Study samples consisting of 20 paraffin-embedded formalin-fixed tissue blocks obtained from the archives of the department comprised 10 follicular and 10 plexiform types of ameloblastoma. All the samples selected for the study were from archives. The study details have been presented in the institutional ethics committee (IEC), and ethical clearance certificate was obtained (IEC no. VDCW/IEC/148/2018).

All the 20 cases were subjected to immunohistochemistry to evaluate the expression of NF-κB. The prepared sections were covered completely with optimally diluted mouse monoclonal anti NF-κB p65 (sc-8008, Santa Cruz Biotechnology, USA) in 1:50 dilutions in phosphate buffered saline for 1½ hours. Then, the sections were then washed and treated with secondary antibody tagged with poly horseradish peroxidase enzyme (Dako REAL EnVision, Denmark) for 30 min. The slides were then treated with freshly prepared 3,3′ diaminobenzidine tetrahydrochloride solution for 5 min following which it was washed and treated with Mayer's hematoxylin, dehydrated in graded alcohol (50%, 70%, 90% and 100%), cleared with xylene and mounted using dibutyl phthalate xylene, a nonaqueous permanent mounting medium.

Interpretation of staining

The immunostained slides were observed for positivity under ×10/×40 magnifications and recorded with a high-quality photomicrograph. The positive reaction was indicated by brown precipitate in both cytoplasm and nucleus of the peripheral and central cells of ameloblastoma. All areas in each section were examined and analyzed, the intensity which was predominant in these fields was taken into consideration. The staining was scored by evaluating the positive and negative immunoreactivity of each slide. The scores for positive immunoreactivity were given as 2 and for negative immunoreactivity as 1.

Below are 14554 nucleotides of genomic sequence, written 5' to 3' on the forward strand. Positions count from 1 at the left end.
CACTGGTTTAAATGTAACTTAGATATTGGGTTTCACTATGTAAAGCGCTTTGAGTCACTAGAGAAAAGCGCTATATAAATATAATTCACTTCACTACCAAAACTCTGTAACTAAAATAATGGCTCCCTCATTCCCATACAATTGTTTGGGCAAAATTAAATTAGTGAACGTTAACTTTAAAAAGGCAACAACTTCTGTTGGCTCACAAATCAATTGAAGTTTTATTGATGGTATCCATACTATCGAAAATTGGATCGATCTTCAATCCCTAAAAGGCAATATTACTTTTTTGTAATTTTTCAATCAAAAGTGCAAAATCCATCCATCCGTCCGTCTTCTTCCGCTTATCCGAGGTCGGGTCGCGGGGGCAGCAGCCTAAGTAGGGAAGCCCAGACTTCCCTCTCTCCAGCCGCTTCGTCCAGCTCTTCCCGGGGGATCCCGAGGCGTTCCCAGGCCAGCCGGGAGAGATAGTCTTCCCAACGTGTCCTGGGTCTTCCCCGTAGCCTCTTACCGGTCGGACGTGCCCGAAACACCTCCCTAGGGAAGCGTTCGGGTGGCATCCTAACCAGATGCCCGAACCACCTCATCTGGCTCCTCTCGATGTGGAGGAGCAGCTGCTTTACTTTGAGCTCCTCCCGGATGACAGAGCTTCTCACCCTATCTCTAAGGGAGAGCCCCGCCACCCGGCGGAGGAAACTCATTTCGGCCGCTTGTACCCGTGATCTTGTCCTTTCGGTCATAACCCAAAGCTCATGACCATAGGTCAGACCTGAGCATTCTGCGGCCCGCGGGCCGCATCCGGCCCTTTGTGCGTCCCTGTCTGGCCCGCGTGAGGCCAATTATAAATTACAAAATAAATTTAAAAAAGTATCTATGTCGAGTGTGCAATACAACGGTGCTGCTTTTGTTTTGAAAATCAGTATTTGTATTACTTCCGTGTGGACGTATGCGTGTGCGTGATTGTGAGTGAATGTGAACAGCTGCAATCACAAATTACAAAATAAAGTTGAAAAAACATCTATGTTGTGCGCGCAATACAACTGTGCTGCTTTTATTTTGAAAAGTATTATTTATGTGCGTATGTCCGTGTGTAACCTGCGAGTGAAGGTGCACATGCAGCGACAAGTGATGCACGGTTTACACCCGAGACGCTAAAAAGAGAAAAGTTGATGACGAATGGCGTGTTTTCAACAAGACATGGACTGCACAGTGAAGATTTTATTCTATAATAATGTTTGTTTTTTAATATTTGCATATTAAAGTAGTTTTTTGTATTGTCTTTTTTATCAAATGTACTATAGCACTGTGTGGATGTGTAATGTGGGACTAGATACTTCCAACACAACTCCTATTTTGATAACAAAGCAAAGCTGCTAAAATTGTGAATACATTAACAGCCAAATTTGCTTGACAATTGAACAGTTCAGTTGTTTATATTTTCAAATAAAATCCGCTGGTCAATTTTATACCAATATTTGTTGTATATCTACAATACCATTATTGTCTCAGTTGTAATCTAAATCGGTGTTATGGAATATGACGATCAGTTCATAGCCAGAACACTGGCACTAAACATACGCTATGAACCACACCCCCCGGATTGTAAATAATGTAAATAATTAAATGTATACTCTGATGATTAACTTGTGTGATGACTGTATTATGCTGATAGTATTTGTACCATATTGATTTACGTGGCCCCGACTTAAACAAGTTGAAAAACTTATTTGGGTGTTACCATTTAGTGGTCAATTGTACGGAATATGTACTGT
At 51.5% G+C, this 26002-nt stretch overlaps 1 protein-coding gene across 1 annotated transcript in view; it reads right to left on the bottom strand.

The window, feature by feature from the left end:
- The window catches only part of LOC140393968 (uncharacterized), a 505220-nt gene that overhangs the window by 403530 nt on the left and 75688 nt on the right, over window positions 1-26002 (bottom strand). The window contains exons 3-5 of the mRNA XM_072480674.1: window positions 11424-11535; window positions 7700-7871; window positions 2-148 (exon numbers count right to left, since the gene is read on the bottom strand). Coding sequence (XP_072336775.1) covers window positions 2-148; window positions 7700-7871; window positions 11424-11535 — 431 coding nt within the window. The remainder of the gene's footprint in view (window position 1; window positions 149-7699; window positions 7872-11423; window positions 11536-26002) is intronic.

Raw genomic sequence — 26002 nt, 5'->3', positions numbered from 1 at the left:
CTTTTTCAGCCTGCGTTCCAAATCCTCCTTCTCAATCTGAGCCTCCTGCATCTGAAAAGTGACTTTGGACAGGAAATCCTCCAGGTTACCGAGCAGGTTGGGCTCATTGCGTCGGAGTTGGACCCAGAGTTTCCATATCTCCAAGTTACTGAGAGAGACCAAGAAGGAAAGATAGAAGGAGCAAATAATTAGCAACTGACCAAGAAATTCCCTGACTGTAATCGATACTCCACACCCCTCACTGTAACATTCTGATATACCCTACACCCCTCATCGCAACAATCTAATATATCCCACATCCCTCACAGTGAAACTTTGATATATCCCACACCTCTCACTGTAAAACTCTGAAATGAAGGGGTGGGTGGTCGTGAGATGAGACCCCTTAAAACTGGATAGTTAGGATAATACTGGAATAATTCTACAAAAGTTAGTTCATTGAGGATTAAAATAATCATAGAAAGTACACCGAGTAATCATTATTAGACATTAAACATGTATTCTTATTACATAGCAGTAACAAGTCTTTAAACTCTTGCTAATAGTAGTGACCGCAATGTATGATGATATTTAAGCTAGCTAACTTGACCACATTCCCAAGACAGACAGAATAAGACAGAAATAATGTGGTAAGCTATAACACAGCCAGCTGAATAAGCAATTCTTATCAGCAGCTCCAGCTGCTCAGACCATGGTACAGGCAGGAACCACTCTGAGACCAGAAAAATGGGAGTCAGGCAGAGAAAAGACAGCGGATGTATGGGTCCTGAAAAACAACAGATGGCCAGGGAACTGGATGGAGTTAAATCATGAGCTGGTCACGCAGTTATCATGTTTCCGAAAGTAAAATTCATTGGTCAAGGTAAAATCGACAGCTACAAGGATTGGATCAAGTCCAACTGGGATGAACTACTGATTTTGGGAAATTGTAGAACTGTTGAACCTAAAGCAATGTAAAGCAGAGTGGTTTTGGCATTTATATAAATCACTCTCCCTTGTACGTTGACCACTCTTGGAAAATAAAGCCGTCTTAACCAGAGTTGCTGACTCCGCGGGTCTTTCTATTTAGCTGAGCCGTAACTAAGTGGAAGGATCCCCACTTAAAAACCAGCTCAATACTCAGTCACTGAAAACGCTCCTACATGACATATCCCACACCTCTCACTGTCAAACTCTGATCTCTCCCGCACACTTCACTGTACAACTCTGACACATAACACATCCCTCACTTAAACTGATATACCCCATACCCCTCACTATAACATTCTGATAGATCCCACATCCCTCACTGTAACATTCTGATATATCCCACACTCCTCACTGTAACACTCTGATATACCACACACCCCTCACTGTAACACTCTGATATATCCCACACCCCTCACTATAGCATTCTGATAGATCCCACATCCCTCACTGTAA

Statistical analysis

The Statistical Package for the Social Sciences (SPSS) software version 16.0 (IBM Corp, Chicago, IL, USA) was used. The level of significance (P < 0.05) was employed in all statistical comparisons. Quantitative data were recorded as mean ± standard deviation. The expressions of anti-NF-κB p65 between follicular and plexiform types of ameloblastoma were analyzed statistically using Chi-square test.

   Results Top

Among 20 cases of central ameloblastoma, 10 cases were follicular types and 10 cases were plexiform types. The positivity was predominantly observed in the peripheral tall columnar ameloblast-like cells, and the central stellate reticulum-like cells showed scattered positivity in a very few cases [Figure 2] and [Figure 3]. Among 10 cases of central follicular ameloblastoma, 3 cases (30%) showed positive immunoreactivity and the remaining cases were negative (70%). Among 10 central plexiform cases, 9 cases (90%) showed positive immunoreactivity. The expression of NF-κB was compared between central follicular ameloblastoma and central plexiform ameloblastoma statistically using Chi-square test. The results were statistically significant between these two groups [Table 1].